A fundamental but poorly understood process in eukaryotic cells is how cells structure their genomes into distinct functional domains. This project addresses this gap in knowledge by studying the centromere, a specific chromatin domain found in all eukaryotes. This stably propagated locus guides the assembly of kinetochores to ensure proper segregation of chromosomes during mitosis and meiosis. Mis-regulation of centromeres adversely affects chromosome segregation resulting in aneuploidy, a condition found in more than 90% of all cancers. Aneuploidy contributes to the development of many diseases, such as cancer and Down syndrome. The goal of this project is to understand the molecular mechanisms underlying the specification and inheritance of centromeres. In most eukaryotes, centromeres are epigenetically governed by the centromere-specific histone H3 variant, CENP-A. CENP-A partially replaces canonical histone H3 at centromeres, and provides the foundation for the assembly of kinetochores. Centromeres are usually embedded in epigenetically distinct heterochromatin, the transcriptionally silenced chromatin domain. Assembly of CENP-A at centromeres is cell cycle-regulated. Parental CENP-A is partitioned equally among daughter centromeres following DNA replication, whereas loading of newly synthesized CENP-A to centromeres is uncoupled from DNA replication. How CENP-A chromatin at centromeres is assembled throughout the cell cycle remains poorly understood. Mislocalization of CENP-A to non-centromeric regions has a devastating impact on chromosome segregation, and has been linked to a variety of cancers. Ubiquitin- mediated proteolysis of CENP-A is a conserved mechanism to prevent CENP-A mislocalization. But how non- centromeric regions are protected from CENP-A mis-incorporation in normal cells is largely unexplored. In addition, CENP-A in centromeres is interspersed with the canonical histone H3. The histone H3 within centromeres is actually vital for proper assembly of CENP-A chromatin. How CENP-A and H3 levels are properly balanced in centromeres is unknown. We propose to use fission yeast (Schizosaccharomyces pombe) to address these outstanding questions. Fission yeast is a simple eukaryotic model organism with many aspects of centromere regulation conserved with humans. It is particularly suited to an interdisciplinary approach that includes genetics, genomics, cytology, biochemistry, and structural biology. We propose to: 1) define the mechanisms underlying cell cycle-dependent CENP-A assembly at centromeres, 2) determine how formation of ectopic CENP-A chromatin is prevented, 3) identify regulatory mechanism for how CENP-A and histone H3 levels are balanced at centromeres. Our study also provides important new insights into the role of heterochromatin in centromere function. Given that epigenetic regulation in fission yeast is conserved, our studies will shed light on the processes governing chromosome segregation in human cells, and contribute to a better understanding of human diseases resulting from centromere misregulation.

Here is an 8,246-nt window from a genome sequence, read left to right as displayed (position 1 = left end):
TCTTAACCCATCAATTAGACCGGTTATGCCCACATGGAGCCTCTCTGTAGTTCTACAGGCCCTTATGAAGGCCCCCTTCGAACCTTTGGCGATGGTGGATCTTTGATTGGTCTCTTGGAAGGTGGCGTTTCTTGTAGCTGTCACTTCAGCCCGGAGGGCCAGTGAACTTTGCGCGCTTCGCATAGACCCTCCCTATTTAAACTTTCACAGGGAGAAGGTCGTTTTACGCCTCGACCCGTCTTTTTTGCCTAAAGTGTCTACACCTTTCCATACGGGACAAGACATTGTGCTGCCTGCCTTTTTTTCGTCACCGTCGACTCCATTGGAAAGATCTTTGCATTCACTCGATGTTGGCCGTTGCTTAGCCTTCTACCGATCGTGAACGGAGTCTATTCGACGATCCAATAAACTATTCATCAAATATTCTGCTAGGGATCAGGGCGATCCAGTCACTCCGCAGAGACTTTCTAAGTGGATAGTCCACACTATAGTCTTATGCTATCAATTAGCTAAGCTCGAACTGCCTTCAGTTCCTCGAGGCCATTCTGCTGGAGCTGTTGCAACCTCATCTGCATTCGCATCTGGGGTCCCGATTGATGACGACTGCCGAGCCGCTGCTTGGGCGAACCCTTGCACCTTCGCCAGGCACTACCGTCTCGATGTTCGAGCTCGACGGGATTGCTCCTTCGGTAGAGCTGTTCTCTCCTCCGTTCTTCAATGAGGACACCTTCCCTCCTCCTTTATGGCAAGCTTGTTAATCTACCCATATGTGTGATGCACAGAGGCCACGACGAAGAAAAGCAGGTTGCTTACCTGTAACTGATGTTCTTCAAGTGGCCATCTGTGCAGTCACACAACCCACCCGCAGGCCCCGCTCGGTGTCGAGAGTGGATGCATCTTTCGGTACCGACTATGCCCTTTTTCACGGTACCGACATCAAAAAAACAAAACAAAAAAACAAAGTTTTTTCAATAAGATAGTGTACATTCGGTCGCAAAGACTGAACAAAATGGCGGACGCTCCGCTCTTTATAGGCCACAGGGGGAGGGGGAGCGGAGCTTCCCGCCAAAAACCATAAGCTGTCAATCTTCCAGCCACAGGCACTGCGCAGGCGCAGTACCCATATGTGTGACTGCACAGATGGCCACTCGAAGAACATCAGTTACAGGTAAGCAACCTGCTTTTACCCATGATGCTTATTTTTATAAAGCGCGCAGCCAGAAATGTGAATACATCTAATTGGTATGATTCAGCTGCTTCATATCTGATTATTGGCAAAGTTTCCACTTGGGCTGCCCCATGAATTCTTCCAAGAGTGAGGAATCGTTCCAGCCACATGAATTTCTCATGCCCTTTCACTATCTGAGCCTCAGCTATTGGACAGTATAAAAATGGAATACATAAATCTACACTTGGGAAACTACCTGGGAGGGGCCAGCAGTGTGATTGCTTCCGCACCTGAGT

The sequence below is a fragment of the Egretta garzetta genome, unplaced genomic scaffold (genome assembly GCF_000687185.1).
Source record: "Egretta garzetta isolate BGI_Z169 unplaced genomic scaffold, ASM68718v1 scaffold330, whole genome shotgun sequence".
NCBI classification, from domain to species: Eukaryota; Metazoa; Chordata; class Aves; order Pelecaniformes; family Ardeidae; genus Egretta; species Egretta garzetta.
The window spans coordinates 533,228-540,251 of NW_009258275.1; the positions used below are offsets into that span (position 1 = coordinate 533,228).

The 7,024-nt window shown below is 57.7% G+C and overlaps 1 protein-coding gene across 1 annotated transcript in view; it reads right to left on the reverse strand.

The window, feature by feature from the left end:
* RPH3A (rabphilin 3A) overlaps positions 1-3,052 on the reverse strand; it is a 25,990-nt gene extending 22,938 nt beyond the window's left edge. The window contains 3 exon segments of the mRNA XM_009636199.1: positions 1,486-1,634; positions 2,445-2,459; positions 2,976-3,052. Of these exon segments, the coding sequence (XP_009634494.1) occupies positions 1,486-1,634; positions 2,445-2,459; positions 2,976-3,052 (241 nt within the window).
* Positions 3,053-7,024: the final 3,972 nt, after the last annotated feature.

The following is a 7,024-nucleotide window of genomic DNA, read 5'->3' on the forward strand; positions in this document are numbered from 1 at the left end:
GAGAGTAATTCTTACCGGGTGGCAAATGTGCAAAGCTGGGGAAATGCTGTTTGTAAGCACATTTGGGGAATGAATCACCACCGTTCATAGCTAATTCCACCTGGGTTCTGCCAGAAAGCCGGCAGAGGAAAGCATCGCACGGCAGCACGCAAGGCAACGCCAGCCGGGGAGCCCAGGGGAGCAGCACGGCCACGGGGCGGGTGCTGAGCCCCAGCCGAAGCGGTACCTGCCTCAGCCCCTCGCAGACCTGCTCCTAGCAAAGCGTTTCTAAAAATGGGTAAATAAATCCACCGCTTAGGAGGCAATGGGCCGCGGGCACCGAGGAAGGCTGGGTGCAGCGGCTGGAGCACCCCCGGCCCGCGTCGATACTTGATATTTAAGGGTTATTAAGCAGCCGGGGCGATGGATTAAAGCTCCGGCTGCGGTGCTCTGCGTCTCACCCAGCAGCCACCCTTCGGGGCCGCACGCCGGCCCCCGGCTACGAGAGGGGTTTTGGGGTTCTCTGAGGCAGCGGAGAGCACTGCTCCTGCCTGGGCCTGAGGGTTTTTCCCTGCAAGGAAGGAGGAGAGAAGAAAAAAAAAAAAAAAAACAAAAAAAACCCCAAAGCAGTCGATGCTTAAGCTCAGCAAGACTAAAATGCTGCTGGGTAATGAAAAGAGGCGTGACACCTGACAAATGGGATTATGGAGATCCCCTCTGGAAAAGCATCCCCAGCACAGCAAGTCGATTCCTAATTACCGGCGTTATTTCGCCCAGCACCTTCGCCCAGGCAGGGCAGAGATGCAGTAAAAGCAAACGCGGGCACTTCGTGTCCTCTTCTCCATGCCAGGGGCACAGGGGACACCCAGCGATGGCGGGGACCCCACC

The centromere is a specific chromatin domain responsible for equal segregation of duplicated chromosomes into daughter cells during cell division. Centromere dysfunction results in an abnormal number of chromosomes in dividing cells, a phenomenon observed in more than 90% of all cancers. The proposed study will advance our understanding of how perturbations in centromere regulation lead to cancer and other diseases, and potentially allow us to design new strategies for the diagnosis and treatment of such diseases.